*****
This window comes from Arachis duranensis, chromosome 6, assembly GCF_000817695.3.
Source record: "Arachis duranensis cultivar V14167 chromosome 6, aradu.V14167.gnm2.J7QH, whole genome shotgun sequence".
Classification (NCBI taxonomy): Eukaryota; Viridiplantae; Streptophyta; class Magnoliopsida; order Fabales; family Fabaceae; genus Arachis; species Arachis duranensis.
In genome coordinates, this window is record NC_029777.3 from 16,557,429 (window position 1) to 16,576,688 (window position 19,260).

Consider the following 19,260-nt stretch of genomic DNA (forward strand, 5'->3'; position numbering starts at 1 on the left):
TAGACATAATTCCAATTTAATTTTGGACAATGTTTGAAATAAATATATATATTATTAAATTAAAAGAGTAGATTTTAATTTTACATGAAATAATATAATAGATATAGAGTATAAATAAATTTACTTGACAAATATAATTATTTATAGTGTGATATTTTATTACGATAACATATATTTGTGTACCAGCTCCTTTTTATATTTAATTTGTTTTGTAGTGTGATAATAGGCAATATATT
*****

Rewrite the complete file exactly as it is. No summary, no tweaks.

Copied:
This window comes from Arachis duranensis, chromosome 6, assembly GCF_000817695.3.
Source record: "Arachis duranensis cultivar V14167 chromosome 6, aradu.V14167.gnm2.J7QH, whole genome shotgun sequence".
Classification (NCBI taxonomy): Eukaryota; Viridiplantae; Streptophyta; class Magnoliopsida; order Fabales; family Fabaceae; genus Arachis; species Arachis duranensis.
In genome coordinates, this window is record NC_029777.3 from 16,557,429 (window position 1) to 16,576,688 (window position 19,260).

Consider the following 19,260-nt stretch of genomic DNA (forward strand, 5'->3'; position numbering starts at 1 on the left):
TAGACATAATTCCAATTTAATTTTGGACAATGTTTGAAATAAATATATATATTATTAAATTAAAAGAGTAGATTTTAATTTTACATGAAATAATATAATAGATATAGAGTATAAATAAATTTACTTGACAAATATAATTATTTATAGTGTGATATTTTATTACGATAACATATATTTGTGTACCAGCTCCTTTTTATATTTAATTTGTTTTGTAGTGTGATAATAGGCAATATATT